This traditional Kimchi recipe is easy to make and it tastes authentic like your favorite Korean restaurant.
Cuisine: Asian, Korean
Author: Chrystal Johnson
Spoon or whisk
Plates or other weights
Measuring cups and spoons
½pounddaikon radishpeeled and sliced into thin matchsticks
6green onionssliced in half lengthwise, then into 1-inch pieces
Chili Paste Ingredients
3tablespoonsKorean Gochugaru Red Pepper Flakesor more or less to your taste
Quarter your Napa cabbage lengthwise, then remove the core if necessary. Slice each quarter into 2-inch strips. Place the chopped Napa cabbage leaves into big bowl.
Sprinkle salt over the Napa cabbage, then massage it until it begins to soften.
Once it starts softening, add just enough filtered water to cover the cabbage. Place something like a plate on top of the cabbage to weight it down. All of the cabbage needs to stay under the water, so make sure it’s weighted down well.
Let the Napa cabbage soak in the salt water for about 6 hours, then pour the cabbage into a fine mesh strainer and run it under cold water for a few minutes. Leave the strainer in the sink to drain for about 20 minutes so all of the excess water can drain out.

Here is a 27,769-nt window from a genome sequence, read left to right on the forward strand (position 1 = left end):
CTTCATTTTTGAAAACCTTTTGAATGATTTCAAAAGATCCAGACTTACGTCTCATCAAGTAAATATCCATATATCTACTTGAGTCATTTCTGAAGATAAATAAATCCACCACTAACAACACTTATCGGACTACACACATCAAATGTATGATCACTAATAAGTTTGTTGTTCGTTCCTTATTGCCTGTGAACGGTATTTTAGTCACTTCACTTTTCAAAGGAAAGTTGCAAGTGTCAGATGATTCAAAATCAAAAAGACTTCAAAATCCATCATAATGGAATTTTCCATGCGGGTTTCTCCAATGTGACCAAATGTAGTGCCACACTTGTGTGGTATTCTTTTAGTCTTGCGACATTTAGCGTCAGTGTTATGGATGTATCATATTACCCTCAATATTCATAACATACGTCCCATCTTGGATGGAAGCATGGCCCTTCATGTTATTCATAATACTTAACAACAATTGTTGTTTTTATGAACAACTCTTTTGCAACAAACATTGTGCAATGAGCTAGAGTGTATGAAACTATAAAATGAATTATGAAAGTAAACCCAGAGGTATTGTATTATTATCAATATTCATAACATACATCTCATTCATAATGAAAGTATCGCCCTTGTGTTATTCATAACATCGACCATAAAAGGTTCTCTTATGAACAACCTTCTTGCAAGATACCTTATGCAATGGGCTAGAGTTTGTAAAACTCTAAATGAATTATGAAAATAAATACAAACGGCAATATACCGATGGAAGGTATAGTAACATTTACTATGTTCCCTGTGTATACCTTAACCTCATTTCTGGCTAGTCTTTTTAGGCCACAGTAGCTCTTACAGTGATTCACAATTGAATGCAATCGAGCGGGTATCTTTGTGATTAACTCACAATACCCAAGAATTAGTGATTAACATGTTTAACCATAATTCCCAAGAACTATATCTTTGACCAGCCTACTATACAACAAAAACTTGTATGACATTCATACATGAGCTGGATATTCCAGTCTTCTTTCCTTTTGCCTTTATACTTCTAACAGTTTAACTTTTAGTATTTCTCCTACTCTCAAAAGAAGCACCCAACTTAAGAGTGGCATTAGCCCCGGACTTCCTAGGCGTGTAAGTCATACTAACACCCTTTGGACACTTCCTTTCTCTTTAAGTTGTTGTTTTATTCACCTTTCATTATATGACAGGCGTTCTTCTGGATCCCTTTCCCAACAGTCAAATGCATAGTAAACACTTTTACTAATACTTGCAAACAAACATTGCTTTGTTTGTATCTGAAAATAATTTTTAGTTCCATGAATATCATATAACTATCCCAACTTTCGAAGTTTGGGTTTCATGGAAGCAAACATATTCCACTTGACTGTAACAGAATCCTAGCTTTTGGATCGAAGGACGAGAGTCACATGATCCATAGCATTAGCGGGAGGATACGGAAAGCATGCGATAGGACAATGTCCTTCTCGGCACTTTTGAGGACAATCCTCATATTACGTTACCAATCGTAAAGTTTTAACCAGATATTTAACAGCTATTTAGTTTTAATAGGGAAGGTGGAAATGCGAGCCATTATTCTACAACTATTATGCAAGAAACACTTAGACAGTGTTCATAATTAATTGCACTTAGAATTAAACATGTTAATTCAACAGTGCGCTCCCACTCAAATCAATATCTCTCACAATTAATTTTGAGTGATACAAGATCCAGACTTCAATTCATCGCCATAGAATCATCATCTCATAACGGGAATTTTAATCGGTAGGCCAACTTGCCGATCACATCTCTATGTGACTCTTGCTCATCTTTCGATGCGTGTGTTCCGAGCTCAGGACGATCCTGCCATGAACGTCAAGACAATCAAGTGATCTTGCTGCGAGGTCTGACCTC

In a small bowl, combine the ginger, garlic, sugar, fish sauce, ¼ cup of filtered water and Gochugaru pepper. Stir until a chile paste forms. You can leave the garlic a bit chunkier like we like it, or you can make a smooth paste by running it through a food processor.
Squeeze any excess water from your cabbage place it in a large mixing bowl. Add the Daikon radish, green onions and your paste.
Carefully massage the Kimchi paste into the vegetables until everything is evenly coated. I highly recommend wearing food prep gloves as the Korean pepper can sting a bit.
Once the veggies are evenly coated with the paste, transfer the mixture into a mason jar. You really want to pack it in there, so press down on it until the vegetables are covered by brine. I usually get 2-3 pints (1-1.5 quarts). Leave about an inch of headspace (it will expand a lot as it starts to ferment) and seal your mason jar with a lid and ring.
Place your jar in a dark place on top of a towel (one you don’t mind if it gets stained) and let it sit for 2-6 days at room temperature. You’ll start to see bubbles in the mason jar and some of the brine may escape. The next day and every day after, open the jar to release the pressure and taste your kimchi. The kimchi may expand significantly when you open the jar, so you’ll want to press it back down under the brine before re-sealing your mason jar. Do this with a gloved hand, not a metal spoon (unless you know for certain it is pure stainless steel with no other metals mixed in).
Once the kimchi tastes done to you, move the jar to the refrigerator for storage. Enjoy your fresh kimchi with your favorite Korean dishes – or all on its own!